Thanks to a series of newly disclosed vulnerabilities, hackers could exploit even the most innocent-looking Android apps and take them over. Attackers could then siphon information off of the compromised app, using it without the user's consent, or even replace legitimate apps with fake ones designed to steal information, as security researchers at IBM revealed on Monday.
Exploiting one of these vulnerabilities, hackers could give a malicious app that normally wouldn't have the ability to perform certain actions "the ability to become a super app" and "own the device," as IBM researchers Or Peles and Roee Hay wrote in a blog post.
Hackers could give a malicious app "the ability to become a super app" and "own the device."
Essentially, when a user installs a seemingly harmless app from the Google Play store, the app downloads more code and uses the vulnerability, giving the app more permissions and functions than it originally had. This bug was found in a component of Android's platform known as OpenSSLX509Certificate, according to IBM.
The researchers contacted Google in late May and the company issued patches for the bugs three days later, according to the researchers. However, given Android's faulty update ecosystem, IBM recommends users make sure they have the latest version of Android, since the patch issued by Google needs to be pushed out by manufacturers and carriers too.
The researchers created a video showing how they were able to take advantage of the bug using a malicious app, and replace the real Facebook app with a fake one.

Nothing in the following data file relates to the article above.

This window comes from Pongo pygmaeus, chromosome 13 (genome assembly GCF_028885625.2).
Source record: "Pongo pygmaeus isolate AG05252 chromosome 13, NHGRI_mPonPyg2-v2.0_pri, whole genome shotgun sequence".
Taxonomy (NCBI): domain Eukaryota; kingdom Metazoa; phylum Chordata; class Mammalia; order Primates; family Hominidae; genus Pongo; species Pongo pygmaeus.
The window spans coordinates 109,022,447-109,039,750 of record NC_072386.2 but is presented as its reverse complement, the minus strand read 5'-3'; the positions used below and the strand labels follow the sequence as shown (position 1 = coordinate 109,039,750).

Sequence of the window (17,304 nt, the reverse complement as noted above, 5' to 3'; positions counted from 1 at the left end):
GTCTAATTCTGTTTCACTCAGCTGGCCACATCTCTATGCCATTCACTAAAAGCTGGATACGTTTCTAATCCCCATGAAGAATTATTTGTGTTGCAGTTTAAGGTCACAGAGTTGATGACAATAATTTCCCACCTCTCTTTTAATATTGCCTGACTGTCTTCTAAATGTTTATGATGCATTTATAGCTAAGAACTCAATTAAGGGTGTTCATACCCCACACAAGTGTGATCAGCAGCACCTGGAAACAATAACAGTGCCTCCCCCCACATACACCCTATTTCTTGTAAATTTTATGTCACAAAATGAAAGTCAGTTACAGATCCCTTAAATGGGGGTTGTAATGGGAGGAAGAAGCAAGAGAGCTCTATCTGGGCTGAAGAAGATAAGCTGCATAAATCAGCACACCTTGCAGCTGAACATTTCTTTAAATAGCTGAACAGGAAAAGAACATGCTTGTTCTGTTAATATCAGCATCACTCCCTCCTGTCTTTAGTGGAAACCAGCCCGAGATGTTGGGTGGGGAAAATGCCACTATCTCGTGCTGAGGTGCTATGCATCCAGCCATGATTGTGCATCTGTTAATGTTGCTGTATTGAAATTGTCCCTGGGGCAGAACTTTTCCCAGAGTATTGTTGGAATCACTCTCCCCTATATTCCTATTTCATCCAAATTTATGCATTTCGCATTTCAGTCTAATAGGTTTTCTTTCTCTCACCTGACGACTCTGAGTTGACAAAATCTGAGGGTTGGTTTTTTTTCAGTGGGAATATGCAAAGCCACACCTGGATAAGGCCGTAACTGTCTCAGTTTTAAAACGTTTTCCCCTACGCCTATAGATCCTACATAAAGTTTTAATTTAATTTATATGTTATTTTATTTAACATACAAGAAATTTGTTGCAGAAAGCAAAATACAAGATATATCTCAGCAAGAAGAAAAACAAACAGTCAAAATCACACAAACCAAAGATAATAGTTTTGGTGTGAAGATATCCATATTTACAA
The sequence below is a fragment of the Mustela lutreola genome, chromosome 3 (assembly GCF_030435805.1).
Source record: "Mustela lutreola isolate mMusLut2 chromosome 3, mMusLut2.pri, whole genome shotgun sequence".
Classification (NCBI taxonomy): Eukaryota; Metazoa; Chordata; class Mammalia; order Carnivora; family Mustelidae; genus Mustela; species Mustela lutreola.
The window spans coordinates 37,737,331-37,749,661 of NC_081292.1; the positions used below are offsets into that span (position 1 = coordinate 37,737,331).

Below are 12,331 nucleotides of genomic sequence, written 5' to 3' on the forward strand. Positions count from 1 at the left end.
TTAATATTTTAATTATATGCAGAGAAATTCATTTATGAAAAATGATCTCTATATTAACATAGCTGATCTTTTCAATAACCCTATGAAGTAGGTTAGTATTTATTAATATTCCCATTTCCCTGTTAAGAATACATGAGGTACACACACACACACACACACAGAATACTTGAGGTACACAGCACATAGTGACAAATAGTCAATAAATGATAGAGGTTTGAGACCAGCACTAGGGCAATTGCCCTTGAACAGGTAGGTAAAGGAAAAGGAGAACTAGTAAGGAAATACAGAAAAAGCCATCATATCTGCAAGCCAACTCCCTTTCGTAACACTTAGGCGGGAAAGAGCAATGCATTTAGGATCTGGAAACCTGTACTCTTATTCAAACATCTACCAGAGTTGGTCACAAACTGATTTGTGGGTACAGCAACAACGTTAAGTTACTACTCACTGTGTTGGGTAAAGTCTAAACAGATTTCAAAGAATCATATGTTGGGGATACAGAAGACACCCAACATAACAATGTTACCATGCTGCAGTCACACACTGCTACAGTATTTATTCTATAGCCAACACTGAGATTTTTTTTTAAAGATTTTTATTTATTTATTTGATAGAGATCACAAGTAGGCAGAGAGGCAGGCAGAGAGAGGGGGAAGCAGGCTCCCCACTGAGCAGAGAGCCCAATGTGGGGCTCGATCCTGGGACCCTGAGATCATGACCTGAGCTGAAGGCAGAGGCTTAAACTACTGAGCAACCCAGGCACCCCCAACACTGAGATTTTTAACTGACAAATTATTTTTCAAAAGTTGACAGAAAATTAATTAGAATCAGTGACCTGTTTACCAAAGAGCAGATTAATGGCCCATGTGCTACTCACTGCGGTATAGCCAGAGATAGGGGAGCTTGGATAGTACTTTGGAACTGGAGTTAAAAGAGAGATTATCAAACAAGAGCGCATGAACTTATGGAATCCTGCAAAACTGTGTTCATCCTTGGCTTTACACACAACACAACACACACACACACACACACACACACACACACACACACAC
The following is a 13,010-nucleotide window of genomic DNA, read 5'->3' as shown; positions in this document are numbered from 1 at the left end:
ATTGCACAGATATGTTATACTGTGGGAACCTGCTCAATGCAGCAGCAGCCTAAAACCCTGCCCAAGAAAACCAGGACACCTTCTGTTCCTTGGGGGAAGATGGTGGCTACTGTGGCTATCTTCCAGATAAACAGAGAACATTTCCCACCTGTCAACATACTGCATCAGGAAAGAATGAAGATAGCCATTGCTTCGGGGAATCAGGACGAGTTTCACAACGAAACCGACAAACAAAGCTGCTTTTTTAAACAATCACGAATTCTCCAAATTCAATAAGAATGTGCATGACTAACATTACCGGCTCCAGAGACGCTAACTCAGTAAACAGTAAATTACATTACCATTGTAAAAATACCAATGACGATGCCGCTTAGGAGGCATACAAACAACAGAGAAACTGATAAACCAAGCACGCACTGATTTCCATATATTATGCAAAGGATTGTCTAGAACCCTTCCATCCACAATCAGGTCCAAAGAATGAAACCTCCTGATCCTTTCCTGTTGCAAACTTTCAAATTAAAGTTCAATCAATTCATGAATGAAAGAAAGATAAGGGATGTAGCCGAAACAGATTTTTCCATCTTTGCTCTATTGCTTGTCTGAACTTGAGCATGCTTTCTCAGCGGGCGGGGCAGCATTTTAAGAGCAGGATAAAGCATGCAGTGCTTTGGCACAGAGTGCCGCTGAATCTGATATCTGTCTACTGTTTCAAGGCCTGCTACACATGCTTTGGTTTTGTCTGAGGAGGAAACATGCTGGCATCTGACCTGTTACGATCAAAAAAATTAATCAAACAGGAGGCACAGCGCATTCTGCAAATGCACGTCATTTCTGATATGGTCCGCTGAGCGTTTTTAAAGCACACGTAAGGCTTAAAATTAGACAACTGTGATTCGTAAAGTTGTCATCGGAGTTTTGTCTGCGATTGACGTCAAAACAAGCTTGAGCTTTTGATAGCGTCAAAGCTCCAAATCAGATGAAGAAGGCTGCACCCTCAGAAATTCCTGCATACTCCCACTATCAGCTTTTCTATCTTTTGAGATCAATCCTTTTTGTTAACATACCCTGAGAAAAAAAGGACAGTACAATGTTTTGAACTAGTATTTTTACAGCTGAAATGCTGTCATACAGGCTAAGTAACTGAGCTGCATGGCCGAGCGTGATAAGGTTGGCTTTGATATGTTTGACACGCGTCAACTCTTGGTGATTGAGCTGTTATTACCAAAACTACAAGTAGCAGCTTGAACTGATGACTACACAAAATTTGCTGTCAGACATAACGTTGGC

The researchers also found other vulnerabilities in a series of third-party Android Software Development Kits (or SDKs, a set of tools that can be used to develop apps). These bugs allow hackers to remotely execute code from apps that use these SDKs.
A Google spokesperson said that applications that use the SecurityProvider within Google Play services have had the fix since June. For other applications, the fix is currently rolling out to Nexus users and we have also reported it to our partners."
These newly-found bugs come on the heels of the now infamous Stagefright bugs, which allow hackers to take control of an Android phone with a simple malicious MMS message. When it was announced, researchers estimated that Stagefright affected 950 million Android devices.
The bugs revealed by IBM's security researchers are less widespread, although they affected 55 percent of Android devices when they were discovered, according to the researchers, who wrote a white paper and will present their findings at the USENIX conference on Monday.
This story has been updated to include the comments from Google's spokesperson.